Some folks enjoy people watching. I enjoy shop watching. That is, I like observing the contrasting styles and approaches that various successful shops have adopted. It’s an interesting aspect of my job.
One month I’ll visit a shop that swears by a certain equipment platform, machining strategy or business practice. The next month I might tour a shop that’s 180 degrees different. For example:
Shop A: We perform on-machine probing because it offers instant feedback about our process.
Shop B: We don’t probe because our goal is to get as much spindle up-time as possible.
Shop A: It makes sense for us to use turn-mills because we can get most, if not all, machining operations done on one machine.
Shop B: We have become so efficient at setups and change-overs that we prefer to turn on lathes and mill on mills.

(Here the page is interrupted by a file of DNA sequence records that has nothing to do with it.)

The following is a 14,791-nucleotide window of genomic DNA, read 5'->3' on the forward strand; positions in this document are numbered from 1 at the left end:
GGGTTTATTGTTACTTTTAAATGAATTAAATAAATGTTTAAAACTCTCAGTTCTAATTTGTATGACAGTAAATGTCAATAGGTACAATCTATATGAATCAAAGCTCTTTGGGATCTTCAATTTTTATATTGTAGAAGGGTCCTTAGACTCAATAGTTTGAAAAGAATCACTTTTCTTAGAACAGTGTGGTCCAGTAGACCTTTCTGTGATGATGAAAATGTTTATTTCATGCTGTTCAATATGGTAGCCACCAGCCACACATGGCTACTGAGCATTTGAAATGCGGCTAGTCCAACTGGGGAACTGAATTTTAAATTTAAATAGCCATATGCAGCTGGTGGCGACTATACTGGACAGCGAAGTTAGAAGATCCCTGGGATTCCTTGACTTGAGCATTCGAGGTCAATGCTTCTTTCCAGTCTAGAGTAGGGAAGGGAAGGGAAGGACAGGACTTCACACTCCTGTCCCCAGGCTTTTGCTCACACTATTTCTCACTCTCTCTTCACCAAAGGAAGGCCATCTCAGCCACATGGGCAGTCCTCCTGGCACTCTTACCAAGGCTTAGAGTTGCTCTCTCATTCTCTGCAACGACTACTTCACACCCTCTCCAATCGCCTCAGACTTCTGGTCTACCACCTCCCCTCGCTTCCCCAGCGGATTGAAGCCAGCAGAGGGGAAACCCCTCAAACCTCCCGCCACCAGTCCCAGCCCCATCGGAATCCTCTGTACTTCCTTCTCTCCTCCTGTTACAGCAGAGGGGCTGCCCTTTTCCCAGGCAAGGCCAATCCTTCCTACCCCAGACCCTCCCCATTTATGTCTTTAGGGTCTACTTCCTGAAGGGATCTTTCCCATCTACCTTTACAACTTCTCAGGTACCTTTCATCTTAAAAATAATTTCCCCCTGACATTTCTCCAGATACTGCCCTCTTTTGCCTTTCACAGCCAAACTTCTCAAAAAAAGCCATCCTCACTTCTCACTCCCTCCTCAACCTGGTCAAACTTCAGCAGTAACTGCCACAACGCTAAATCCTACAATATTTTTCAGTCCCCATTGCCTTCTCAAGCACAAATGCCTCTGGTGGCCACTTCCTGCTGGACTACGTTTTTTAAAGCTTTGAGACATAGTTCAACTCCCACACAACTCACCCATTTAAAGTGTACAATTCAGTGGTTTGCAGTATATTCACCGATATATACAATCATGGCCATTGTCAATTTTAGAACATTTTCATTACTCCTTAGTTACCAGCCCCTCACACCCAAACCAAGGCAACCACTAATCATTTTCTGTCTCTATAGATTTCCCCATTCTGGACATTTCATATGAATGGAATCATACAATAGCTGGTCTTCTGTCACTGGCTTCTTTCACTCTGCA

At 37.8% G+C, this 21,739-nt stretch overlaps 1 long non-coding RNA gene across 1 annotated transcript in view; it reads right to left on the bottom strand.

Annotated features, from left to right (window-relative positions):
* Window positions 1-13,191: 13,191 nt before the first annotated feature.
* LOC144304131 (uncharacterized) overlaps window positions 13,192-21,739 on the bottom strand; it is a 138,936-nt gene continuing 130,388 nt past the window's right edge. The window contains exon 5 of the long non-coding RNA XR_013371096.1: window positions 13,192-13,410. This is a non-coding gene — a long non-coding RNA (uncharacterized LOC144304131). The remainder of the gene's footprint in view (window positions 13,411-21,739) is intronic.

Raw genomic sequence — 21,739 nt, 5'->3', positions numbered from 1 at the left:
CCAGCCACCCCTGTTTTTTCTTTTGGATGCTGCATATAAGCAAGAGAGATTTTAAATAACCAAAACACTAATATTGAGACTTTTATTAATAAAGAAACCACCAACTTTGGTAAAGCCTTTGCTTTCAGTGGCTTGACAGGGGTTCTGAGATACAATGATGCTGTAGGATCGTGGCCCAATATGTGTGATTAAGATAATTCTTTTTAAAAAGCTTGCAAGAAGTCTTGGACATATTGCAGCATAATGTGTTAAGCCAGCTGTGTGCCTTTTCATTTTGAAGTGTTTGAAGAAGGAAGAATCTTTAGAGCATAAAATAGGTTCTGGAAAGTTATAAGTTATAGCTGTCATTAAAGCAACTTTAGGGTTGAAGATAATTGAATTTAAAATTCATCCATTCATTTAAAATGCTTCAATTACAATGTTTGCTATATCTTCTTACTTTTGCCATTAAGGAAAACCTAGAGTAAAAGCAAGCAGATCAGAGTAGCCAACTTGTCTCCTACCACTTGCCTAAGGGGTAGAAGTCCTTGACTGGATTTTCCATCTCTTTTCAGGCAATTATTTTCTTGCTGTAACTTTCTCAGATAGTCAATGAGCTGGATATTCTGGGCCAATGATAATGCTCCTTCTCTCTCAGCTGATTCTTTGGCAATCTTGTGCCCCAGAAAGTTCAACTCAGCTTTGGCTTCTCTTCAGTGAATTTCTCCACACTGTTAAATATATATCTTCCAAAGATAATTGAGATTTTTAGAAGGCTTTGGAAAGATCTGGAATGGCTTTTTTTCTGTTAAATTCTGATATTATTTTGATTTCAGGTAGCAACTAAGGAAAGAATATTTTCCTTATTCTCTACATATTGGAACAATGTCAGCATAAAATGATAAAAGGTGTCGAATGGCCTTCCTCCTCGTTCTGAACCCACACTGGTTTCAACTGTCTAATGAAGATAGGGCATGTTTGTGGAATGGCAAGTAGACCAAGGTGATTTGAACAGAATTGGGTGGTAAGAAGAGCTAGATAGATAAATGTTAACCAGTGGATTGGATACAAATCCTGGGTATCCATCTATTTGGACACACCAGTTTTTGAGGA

Shop A: We take great strides to maintain a clean and orderly facility.
Shop B: We do what we can to stay clean, but our customers care more about receiving good parts than how clean our shop is.
Shop A: We’re bringing non-machining work, such as anodizing, in-house so we have better control over it.
Shop B: We concentrate on being the machining experts and leave the specialty operations to dependable, skilled vendors.
Shop A: We use high-end cutting tools to push our machines as hard as we can.
Shop B: We don’t use high-end cutting tools because our operators lack experience, and we don’t want to risk breaking a costly tool.
Shop A: We’ve settled into a machining specialty—a niche that nearby shops can’t fill.
Shop B: We want to have the flexibility to take on a wide variety of jobs.
What I take from all this is that while it is comfortable to stay on one path, it pays to consider others that could possibly get you to your destination more quickly or easily.